Apple must withdraw all iPhone 12 models from the French market immediately, the National Frequency Agency (ANFR) announced on Tuesday, accusing the popular smartphone of emitting far more electromagnetic radiation than European Union regulations allow.
- “The ANFR expects Apple to deploy all available means to put an end to the non-compliance. Failure to act will result in the recall of equipment that has already been made available to consumers,” the agency said.
According to the regulator, tests at an accredited laboratory revealed that the phone exceeded the specific absorption rate (SAR) value mandated by the EU, which is four watts-per-kilogram (W/kg), when held in hand or in a trouser pocket. The “body” SAR, when the phone is in a jacket pocket or a bag at least 5mm away, was within the 2 W/kg limit, however.
Apple must immediately stop the sale of iPhone 12 models and get ANFR approval if it makes updates to them to ensure compliance, the regulator added. ANFR inspectors have been authorized to check “all distribution channels in France” for the banned device, starting Tuesday.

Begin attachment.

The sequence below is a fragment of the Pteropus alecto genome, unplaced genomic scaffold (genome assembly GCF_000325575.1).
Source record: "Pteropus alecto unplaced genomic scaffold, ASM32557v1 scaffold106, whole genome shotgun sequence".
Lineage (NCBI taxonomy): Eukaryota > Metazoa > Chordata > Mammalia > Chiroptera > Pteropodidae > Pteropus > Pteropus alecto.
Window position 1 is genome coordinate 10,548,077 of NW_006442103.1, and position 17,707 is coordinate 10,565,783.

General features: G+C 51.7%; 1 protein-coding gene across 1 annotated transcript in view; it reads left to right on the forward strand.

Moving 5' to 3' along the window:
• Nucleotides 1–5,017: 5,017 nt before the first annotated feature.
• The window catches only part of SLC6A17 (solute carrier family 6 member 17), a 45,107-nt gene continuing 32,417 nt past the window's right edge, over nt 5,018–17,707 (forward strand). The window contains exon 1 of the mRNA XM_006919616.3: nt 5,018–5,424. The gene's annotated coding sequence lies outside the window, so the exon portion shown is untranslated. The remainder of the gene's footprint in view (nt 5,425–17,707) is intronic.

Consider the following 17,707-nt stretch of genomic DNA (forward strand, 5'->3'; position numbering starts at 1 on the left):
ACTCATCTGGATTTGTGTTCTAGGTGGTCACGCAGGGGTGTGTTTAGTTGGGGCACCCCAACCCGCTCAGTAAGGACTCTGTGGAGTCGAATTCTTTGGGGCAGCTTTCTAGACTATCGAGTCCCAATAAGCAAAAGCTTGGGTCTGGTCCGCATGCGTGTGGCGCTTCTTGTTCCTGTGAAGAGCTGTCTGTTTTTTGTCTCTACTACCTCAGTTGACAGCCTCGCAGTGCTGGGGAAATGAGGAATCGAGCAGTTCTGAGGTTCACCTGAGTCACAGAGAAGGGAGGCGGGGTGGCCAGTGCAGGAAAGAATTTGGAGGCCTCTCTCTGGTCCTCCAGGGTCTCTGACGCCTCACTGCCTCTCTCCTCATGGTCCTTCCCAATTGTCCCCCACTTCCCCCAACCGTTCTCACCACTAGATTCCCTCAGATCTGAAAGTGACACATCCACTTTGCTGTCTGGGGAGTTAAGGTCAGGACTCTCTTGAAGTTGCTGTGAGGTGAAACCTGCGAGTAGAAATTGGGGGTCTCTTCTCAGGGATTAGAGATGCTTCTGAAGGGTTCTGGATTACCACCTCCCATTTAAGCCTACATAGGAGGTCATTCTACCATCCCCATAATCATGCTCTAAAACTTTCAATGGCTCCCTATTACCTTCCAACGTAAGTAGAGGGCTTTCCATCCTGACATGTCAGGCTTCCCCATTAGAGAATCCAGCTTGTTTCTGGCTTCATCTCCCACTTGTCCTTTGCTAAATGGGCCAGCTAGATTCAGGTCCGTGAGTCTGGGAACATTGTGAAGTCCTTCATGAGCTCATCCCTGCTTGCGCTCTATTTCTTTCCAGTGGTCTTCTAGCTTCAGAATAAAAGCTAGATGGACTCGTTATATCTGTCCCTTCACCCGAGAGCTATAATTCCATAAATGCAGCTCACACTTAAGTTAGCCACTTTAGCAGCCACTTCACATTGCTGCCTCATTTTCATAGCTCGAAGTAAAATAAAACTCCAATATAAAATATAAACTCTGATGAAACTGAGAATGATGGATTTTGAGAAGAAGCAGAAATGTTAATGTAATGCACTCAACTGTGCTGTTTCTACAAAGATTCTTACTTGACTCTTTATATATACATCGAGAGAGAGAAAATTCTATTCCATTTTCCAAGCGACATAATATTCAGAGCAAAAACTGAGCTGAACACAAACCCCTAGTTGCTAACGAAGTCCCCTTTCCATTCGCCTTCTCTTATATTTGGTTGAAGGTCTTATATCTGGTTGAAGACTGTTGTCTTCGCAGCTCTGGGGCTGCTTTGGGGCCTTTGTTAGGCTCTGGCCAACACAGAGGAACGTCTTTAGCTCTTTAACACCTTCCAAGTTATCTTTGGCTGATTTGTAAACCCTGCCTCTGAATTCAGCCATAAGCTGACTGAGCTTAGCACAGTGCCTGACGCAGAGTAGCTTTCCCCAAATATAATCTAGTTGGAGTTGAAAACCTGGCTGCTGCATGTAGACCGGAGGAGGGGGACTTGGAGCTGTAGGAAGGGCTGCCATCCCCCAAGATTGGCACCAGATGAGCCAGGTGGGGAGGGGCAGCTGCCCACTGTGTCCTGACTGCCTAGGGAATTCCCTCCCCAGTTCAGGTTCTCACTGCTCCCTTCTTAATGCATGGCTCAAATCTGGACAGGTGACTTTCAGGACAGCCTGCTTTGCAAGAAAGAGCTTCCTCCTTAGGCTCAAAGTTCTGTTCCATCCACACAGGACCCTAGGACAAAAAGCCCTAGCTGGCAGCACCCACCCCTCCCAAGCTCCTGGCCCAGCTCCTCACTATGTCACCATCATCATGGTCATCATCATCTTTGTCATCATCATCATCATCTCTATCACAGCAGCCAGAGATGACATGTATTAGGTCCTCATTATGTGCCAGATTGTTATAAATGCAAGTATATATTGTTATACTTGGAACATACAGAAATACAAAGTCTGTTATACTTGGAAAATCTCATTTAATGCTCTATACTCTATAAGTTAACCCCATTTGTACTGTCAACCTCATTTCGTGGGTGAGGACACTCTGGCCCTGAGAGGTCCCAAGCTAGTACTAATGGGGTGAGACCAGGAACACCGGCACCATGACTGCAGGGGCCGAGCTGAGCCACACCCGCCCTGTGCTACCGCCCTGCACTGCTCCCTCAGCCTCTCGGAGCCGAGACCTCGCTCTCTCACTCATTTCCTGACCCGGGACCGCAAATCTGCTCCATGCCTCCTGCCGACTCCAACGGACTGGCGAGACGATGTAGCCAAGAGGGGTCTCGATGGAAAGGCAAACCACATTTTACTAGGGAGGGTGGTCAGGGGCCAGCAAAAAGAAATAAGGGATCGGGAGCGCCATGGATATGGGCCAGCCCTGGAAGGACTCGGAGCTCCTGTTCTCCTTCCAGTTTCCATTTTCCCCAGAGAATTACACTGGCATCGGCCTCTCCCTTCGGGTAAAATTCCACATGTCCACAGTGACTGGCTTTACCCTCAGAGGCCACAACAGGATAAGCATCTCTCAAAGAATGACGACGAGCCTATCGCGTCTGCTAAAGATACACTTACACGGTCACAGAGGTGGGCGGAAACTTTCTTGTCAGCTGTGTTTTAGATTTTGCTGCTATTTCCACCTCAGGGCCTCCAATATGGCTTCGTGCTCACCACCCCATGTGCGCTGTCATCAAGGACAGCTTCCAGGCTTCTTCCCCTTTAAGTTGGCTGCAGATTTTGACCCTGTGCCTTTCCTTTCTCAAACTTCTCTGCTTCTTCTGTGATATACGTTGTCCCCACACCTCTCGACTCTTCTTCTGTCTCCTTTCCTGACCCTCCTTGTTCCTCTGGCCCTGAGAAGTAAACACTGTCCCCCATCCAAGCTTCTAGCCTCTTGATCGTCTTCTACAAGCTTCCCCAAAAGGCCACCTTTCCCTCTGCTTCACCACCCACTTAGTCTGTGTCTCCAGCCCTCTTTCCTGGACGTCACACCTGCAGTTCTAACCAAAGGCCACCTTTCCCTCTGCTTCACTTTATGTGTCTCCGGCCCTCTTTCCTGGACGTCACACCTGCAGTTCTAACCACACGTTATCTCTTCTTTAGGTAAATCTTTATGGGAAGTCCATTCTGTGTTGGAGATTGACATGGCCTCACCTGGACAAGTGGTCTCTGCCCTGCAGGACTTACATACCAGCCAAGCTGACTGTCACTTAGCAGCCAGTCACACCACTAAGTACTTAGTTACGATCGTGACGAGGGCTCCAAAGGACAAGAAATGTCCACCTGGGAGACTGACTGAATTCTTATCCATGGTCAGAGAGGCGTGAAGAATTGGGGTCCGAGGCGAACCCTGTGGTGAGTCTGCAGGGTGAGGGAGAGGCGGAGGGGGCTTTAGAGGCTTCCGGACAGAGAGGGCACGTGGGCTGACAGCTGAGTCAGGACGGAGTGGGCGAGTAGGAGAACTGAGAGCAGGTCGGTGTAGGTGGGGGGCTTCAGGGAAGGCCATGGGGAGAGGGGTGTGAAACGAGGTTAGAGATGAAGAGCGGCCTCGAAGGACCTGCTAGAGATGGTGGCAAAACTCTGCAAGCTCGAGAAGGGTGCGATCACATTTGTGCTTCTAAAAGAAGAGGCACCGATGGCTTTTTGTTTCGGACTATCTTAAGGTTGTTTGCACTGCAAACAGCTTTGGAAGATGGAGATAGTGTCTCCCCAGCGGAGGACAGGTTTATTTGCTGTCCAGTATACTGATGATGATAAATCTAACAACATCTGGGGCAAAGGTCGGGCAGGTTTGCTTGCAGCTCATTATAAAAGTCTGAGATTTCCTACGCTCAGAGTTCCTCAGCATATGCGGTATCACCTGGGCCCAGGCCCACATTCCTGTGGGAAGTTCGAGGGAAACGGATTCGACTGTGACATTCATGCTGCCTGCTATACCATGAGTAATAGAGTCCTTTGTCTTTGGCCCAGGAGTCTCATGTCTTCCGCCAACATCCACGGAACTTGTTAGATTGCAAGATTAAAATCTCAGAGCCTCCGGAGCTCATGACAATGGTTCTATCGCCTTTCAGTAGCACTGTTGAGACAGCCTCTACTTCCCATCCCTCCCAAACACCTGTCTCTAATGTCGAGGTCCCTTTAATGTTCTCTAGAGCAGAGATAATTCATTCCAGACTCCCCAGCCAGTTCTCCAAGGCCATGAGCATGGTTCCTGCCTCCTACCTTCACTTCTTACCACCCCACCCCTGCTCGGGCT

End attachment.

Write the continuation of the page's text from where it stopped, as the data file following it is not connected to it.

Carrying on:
- The iPhone 12 was introduced in October 2020 and has continued to be popular due to a lower price point than the subsequent models. Apple says the model has a SAR of 0.99 W/kg when measured by the EU standard.
Earlier on Tuesday, the California-based Apple announced the iPhone 15 line of devices, featuring the USB-C connector in order to comply with an EU mandate adopted in 2022.
The US Federal Communications Commission has yet to comment on the French announcement. The FCC has a SAR limit of 1.6 W/kg.
France’s radiation crackdown comes after several months of bad news for Apple.
- Last week it was reported that China has banned government employees from bringing iPhones or any other foreign devices into the office or using them for work purposes.
- Russian officials were advised to stop using iPhones in July, while the state military industry banned them outright, citing security concerns. Later that month, a class action suit in the UK accused the US-based company of monopolistic behavior regarding fees charged by the app store.